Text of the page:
Support Sharmila, repeal the AFSPA

Irom Sharmila has been on a protest fast for the past six years; since 2nd November 2000, when security forces killed innocent villagers in Malom, Manipur. About three weeks later, she was arrested and charged with attempted suicide: the authorities in Manipur have since been force-feeding her through a nasal tube. Sharmila was released on October 3rd from judicial custody, and on Friday, October 4th (last Friday), she was smuggled out of Imphal, and began her protest at Jantar Mantar, New Delhi.

On Friday night, she was moved to AIIMS by the police. This morning, The Hindu carried a report by Siddharth Varadarajan, that the Justice Jeevan Reddy Commission, tasked with reviewing the provisions of the Armed Forces (Special Powers) Act (AFSPA), feels that it should be repealed. The report quotes the Commission as saying:

The Act is too sketchy, too bald and quite inadequate in several particulars.[…]the Act, for whatever reason, has become a symbol of oppression, an object of hate and an instrument of discrimination and high-handedness.[…]It is highly desirable and advisable to repeal the Act altogether, without, of course, losing sight of the overwhelming desire of an overwhelming majority of the [North-East] region that the Army should remain (though the Act should go).

* Announcement: There is to be a peaceful protest in Bangalore, in solidarity with Sharmila, urging the state to repeal the AFSPA. 2nd of November, 2006, at 5pm, at the Gandhi statue, MG Road.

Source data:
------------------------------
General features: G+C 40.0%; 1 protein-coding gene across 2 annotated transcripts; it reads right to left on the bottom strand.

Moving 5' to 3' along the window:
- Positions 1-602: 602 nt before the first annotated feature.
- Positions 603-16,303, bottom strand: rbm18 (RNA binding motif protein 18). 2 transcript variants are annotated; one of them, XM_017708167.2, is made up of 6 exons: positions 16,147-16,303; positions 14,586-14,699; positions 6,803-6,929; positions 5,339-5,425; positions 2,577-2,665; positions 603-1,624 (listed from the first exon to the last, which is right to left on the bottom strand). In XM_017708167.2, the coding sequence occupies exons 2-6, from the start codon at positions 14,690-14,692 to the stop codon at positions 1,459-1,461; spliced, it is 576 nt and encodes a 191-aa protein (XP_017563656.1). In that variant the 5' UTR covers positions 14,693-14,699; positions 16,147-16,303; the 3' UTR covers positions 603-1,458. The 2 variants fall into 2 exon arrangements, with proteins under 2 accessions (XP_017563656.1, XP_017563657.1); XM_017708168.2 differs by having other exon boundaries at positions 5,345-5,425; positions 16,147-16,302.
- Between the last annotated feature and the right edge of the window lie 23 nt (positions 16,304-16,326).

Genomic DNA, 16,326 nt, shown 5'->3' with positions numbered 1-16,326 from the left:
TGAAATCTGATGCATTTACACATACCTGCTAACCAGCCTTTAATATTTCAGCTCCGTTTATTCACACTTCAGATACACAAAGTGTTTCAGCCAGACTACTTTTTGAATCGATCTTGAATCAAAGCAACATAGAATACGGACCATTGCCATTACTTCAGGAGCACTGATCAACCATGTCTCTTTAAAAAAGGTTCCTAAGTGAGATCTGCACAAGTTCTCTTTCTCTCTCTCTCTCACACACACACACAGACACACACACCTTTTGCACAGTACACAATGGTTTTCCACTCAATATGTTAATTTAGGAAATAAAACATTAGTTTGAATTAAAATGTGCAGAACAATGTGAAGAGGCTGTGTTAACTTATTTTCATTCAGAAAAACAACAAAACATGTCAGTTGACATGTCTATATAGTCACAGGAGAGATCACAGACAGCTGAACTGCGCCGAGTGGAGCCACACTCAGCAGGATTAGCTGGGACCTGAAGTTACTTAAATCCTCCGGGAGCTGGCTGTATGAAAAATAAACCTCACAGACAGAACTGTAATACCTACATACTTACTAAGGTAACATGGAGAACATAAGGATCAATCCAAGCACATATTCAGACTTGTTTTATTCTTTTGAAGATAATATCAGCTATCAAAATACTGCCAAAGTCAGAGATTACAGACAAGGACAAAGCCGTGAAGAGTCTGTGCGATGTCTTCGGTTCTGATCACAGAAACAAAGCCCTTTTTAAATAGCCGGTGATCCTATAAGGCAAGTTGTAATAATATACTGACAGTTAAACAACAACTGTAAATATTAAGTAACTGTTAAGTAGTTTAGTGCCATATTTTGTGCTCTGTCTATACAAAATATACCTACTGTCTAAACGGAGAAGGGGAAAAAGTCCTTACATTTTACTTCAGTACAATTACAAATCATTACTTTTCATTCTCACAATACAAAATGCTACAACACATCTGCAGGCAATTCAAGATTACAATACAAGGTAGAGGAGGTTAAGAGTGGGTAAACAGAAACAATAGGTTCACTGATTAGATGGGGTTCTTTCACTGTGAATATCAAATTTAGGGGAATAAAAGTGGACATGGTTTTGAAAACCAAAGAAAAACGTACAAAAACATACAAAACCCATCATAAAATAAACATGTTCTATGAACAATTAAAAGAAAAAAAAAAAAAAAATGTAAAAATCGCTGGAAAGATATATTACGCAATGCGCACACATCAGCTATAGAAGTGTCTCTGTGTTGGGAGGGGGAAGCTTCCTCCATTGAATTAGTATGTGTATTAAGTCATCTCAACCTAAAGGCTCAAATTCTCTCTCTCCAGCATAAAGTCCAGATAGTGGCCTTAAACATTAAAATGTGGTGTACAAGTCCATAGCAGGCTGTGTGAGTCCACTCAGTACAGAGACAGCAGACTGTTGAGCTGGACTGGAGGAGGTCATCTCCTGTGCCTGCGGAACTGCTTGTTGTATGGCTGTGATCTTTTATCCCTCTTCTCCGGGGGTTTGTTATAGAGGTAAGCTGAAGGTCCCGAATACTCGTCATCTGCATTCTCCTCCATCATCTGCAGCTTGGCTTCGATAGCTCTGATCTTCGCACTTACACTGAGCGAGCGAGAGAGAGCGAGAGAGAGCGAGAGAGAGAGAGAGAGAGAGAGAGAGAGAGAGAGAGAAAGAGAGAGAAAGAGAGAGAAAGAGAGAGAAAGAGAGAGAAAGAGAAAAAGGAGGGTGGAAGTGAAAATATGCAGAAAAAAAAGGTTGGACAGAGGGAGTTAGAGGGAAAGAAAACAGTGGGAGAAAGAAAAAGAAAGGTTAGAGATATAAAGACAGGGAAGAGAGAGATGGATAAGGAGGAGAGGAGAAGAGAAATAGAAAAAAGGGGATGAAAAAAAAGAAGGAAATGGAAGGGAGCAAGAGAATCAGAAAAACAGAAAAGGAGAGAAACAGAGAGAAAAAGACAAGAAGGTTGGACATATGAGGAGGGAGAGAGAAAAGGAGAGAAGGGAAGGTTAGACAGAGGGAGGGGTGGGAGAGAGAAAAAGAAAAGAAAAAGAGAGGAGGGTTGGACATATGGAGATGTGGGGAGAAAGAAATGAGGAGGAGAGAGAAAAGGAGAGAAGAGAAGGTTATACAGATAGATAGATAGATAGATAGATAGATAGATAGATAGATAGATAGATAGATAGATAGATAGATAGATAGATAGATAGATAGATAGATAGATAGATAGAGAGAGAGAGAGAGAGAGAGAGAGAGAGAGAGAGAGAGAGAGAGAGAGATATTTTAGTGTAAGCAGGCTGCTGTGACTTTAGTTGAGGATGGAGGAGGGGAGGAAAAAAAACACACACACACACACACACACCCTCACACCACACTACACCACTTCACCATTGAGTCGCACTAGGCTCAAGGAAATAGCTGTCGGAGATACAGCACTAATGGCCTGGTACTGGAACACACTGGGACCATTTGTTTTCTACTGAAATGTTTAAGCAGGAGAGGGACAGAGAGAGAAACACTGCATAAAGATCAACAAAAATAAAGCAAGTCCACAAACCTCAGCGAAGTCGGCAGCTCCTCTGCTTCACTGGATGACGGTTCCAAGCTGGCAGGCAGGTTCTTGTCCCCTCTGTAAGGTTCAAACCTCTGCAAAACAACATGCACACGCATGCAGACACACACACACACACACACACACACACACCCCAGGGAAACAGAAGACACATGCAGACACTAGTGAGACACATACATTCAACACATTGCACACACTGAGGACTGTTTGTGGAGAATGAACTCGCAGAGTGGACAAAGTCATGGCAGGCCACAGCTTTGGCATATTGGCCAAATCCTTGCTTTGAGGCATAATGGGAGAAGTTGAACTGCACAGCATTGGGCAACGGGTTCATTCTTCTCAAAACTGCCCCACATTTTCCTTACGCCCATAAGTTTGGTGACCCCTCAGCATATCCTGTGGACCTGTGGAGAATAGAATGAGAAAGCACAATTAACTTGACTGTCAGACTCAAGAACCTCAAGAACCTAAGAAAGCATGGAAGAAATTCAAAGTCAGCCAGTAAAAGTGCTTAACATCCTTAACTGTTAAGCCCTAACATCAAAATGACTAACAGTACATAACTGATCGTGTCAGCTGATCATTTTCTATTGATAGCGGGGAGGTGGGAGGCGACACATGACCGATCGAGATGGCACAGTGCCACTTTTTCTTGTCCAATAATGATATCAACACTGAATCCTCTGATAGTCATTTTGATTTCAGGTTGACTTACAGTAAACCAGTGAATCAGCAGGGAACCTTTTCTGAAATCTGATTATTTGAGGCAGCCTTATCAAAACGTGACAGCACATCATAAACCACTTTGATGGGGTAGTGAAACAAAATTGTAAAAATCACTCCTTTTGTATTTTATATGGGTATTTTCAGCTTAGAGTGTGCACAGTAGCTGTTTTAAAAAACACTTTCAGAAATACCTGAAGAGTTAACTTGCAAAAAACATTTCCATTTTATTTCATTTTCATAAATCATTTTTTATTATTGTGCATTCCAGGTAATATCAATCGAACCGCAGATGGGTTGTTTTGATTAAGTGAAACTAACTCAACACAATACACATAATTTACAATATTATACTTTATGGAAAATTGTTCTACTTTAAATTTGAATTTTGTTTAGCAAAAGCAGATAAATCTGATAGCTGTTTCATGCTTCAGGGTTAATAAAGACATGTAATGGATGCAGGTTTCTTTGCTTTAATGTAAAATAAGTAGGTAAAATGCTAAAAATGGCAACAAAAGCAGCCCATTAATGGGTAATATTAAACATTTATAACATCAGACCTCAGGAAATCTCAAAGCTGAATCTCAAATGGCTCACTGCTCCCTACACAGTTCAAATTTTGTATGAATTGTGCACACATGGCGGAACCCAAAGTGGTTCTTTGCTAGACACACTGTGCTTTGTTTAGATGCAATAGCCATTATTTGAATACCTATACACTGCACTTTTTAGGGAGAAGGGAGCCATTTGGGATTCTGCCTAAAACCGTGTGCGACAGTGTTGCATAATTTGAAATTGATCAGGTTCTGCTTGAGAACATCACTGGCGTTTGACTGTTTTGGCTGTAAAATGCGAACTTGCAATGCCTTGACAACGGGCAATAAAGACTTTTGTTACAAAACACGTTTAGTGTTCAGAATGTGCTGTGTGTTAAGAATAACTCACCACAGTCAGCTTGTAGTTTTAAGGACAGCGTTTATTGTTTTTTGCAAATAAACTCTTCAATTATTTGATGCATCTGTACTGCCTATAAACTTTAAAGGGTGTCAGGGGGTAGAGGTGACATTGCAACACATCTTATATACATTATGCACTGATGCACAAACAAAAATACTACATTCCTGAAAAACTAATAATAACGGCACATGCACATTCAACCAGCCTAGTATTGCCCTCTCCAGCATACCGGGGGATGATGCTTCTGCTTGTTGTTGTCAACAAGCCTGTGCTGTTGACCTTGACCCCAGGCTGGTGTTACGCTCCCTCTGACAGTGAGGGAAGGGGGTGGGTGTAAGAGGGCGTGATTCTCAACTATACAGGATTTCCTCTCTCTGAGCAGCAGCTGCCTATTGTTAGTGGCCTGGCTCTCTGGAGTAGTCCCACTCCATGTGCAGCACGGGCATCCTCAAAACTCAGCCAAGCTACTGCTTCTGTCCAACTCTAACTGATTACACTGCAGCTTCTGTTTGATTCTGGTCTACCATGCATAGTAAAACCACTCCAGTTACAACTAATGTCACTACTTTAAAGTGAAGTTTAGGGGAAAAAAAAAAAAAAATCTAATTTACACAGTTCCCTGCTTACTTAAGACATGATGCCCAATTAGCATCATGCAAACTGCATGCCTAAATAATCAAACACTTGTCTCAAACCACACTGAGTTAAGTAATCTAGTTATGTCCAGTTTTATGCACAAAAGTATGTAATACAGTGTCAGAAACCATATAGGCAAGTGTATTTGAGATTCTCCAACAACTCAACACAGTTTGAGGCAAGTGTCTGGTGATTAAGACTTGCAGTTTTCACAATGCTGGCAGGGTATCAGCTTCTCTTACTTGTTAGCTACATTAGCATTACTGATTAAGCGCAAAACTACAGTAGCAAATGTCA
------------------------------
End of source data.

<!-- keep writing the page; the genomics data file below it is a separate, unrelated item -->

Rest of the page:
4 thoughts on “Support Sharmila, repeal the AFSPA”

  1. Even if the act is repealed, what will change ?
    The festering insurgencies in the North East are not dying down anytime soon. Some of them, such as ULFA are not so easily resolvable unless a Mizoram or Gorkhaland type settlement is made.
    Actions that are objected to under the current Act are available under other laws and will be implemented even if the Act is repealed.

  2. Ashish, repealing the Act will, at the very least, do this: it will force a long over-due debate on the North East (looking at separate States, their individually complex histories and state accountability), it might force the rest of India to acknowledge this diversity and complexity,or even to acknowledge the North East in the first place (rather than the ‘Chinky’ one-phirang-fits-all stereotype most of us tend to use), and finally, the AFSPA has become such a symbol of oppression that repealing it will have an emotional impact in the North East far beyond the pragmatics.

    Fingers – and all else – crossed. It’s been over four months since the Jeevan Reddy Commission submitted its report, and the government still refuses to make it public. All hail accountability.

  3. The way I understand it is like this.

    The respective state governments have the power to notify various areas as “disturbed”. When they are so notiied, the ASFCA comes into effect. The state governments can also remove the above notifications like it has done in parts of Manipur in 2004. The power is with the state governments to remove the army entirely.

    The ASPCA was not intended to be used for 20+ years at a time and hence the provisions of the act are so draconion. The correct thing to do would be to remove the “disturbed” notification and let the army go back to guarding the borders.

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